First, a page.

That's a bias and it's very well known (we tend to think people value it as much as we do. Like someone would think "my kids are much more interesting than others!" Indeed, because as a parent you've 'invested' much more time, put much more effort).

    [2]If you admit that you want to build a sustainable business (and people have too much emotional and mental blocks towards making money ("scammy", "this is not the reason why I'm doing it" blabla).
    - Then making money becomes the primary goal (so you can make more than one game and reach a high number of players with your great game).
    -> so you make everything to understand where the players' interests are FIRST, try to make it fit with your existing expertise AND tastes. You work hard to create a product that fits within the overlap, that's a lot of work before even writing a single line of code (but most programmers hate that idea because they're good at coding and want to get started as soon as possible :)
    - Doing something you love for a certain period of time is enabled by making money

    So back to your question : i did not say that it's about working on something that you love first. I said that you make a conscious choice about what you are after (define the primary goal) and follow the way that makes sense.

    When devs complain that the game they've made for their own pleasure did not meet success and that "people are just looking for free stuff!!!" there might be a high percentage of them that just did not want the hassles of running a business, only wanted to have fun, and do not want to attribute their lack of success to ... not making a choice, first.

    Look at guava7 their portfolio is built on ideas that, only by looking at the types of games (puzzle games, cute characters, catchy music) you know it has a lot of potential.
    They inject their own personality, but they did not try to come up with a totally new kind of games etc... they might work on their dream game on the side, and success from "proven kind of games" will help them fund it.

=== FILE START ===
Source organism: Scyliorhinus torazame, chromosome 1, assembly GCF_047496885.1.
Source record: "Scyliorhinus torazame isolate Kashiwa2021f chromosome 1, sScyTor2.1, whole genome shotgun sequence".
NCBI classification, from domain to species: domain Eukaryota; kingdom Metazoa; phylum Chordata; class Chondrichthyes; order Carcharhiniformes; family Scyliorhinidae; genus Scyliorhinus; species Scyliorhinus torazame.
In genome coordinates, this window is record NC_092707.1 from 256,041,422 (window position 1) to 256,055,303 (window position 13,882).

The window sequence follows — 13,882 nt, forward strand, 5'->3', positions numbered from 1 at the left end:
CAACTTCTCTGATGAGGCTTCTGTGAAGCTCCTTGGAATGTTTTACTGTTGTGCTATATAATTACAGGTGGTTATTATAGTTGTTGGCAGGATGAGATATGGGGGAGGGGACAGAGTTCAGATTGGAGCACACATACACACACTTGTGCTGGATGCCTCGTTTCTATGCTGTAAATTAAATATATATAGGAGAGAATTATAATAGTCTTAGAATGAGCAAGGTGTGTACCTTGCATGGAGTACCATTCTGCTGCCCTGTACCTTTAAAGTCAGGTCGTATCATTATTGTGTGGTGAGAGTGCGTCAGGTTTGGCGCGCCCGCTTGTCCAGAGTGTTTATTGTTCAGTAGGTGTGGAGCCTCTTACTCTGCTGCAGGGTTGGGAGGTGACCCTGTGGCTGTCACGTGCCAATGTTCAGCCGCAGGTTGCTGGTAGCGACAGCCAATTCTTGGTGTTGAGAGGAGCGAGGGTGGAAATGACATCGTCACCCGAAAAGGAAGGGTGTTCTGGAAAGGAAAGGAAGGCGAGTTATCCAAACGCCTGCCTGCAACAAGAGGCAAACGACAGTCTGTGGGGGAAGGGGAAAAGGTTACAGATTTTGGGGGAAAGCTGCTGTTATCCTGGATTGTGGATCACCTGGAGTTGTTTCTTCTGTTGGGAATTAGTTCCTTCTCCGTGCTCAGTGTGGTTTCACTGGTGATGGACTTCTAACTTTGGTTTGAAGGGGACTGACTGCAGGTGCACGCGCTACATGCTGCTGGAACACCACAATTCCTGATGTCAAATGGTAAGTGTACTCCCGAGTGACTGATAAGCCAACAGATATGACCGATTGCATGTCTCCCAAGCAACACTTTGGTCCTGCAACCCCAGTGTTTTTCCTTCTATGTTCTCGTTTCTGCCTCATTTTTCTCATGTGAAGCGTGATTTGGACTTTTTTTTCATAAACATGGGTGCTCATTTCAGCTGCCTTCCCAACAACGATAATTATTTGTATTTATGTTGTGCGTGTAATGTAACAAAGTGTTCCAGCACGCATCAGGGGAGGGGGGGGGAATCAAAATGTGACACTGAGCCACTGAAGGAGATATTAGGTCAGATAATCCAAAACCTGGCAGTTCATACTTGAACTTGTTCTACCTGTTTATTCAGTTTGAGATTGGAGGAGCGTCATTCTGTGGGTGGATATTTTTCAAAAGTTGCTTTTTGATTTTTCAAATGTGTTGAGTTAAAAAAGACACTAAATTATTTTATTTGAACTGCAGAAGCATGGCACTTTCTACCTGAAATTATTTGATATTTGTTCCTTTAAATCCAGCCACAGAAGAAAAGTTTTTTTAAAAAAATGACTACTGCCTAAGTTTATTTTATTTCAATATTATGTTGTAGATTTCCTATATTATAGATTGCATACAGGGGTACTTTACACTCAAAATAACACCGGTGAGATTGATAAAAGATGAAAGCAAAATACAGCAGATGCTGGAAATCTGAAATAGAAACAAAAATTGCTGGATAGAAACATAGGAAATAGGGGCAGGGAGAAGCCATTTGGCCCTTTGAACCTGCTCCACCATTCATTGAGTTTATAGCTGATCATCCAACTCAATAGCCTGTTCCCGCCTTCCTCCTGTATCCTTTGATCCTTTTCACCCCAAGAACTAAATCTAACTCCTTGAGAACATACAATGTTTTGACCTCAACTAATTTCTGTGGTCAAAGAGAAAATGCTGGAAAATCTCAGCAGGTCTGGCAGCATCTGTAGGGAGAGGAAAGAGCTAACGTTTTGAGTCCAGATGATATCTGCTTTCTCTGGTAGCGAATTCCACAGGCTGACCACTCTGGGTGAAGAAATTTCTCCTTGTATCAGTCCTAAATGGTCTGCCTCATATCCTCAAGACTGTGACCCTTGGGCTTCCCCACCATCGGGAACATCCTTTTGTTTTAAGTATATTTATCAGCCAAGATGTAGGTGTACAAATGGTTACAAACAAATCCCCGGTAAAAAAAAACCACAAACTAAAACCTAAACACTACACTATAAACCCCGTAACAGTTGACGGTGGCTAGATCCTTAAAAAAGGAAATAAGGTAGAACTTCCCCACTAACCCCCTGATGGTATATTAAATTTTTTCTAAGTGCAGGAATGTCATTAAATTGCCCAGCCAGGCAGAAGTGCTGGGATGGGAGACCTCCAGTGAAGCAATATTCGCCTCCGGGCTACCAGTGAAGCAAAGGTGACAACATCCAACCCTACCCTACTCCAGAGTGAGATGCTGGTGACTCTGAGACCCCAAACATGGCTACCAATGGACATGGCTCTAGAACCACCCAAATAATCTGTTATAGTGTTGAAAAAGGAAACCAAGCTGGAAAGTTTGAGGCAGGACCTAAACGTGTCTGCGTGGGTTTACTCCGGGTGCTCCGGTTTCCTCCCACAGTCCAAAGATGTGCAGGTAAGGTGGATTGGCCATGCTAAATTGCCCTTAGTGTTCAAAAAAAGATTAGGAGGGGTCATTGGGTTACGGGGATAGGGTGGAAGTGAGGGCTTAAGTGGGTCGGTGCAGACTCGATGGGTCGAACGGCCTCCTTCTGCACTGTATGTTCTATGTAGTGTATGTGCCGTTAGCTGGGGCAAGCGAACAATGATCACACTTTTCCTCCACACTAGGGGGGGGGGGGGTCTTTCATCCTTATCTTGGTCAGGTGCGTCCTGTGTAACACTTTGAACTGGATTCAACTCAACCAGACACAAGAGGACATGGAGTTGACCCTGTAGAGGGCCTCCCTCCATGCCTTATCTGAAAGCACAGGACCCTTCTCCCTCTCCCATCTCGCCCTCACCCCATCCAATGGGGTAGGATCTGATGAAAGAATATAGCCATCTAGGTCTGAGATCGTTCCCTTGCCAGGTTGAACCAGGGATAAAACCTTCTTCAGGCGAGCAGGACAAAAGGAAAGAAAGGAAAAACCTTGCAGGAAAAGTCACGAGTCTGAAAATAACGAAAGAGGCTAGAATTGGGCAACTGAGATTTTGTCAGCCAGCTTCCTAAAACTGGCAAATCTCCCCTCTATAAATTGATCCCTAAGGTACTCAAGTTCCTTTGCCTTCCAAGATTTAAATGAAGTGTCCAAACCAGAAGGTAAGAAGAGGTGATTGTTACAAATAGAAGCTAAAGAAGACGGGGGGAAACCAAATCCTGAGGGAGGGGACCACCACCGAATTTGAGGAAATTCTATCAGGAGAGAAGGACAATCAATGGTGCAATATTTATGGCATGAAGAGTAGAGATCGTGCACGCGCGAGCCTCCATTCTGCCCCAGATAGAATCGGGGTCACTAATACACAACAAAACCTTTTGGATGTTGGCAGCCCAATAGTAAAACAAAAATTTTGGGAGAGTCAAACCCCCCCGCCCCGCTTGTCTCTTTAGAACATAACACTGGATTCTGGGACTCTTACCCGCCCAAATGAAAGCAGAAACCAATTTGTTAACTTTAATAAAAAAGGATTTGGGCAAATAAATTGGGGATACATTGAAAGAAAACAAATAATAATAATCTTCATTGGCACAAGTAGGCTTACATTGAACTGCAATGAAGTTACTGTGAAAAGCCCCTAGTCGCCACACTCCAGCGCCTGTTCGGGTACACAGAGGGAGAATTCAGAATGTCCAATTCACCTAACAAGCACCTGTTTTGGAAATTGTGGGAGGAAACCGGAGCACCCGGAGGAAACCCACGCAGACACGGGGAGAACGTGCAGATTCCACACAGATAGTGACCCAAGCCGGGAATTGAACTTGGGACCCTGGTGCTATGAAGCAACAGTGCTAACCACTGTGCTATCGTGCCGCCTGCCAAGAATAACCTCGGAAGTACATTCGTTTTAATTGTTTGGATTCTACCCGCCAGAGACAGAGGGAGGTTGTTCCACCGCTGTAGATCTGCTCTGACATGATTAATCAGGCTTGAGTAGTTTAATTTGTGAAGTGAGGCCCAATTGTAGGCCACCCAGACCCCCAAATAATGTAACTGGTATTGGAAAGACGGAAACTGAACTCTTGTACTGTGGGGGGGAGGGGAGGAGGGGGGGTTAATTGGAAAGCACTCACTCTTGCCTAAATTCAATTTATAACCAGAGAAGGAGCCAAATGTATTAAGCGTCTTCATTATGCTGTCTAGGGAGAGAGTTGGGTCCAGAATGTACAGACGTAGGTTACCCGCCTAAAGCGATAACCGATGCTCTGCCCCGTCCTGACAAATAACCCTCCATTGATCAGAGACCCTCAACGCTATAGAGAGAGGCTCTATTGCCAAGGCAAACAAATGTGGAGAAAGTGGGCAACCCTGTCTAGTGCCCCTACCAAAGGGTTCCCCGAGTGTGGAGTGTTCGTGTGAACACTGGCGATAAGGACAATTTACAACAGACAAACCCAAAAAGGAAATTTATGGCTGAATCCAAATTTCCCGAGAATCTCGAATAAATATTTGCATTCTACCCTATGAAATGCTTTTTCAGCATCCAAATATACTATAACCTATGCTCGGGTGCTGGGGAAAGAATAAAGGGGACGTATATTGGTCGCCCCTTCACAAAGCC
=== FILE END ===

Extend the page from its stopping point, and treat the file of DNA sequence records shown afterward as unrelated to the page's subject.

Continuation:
The last thing is : this works for paid products.

    But when we talk about free products, it's more complex with three circles of interest : the dev, the user (player), the customer (ad network).
    As a dev, your customer is not the player. It's the ad network. That's a totally different world.

    So the "trick" to be profitable is to sell the audience (compound of player's attention) to your customer (ad networks who collect that attention and will resell it to SuperCell and Gungho).

    So, anyway :)

    see you all again in xx weeks (I just stay a bit more to track answers to my other thread)



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    twitter@TheWindApps Artful applications : The Wind Forest. #art #japan #apps
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  • @Mells Thank you again, you always have lots of information for all of us.

    I guess im the sort of dev that likes to play games more than make them, and wanted to build games as a hobby, from the thoughts of my spouse and I, money would be nice, but i am also one of those that havent got the time or effort to build a business, develop a team and market. The amount of time i spend at the moment actually making games is tiny (0-6 hours a week if im lucky between my real programming job and my real life :)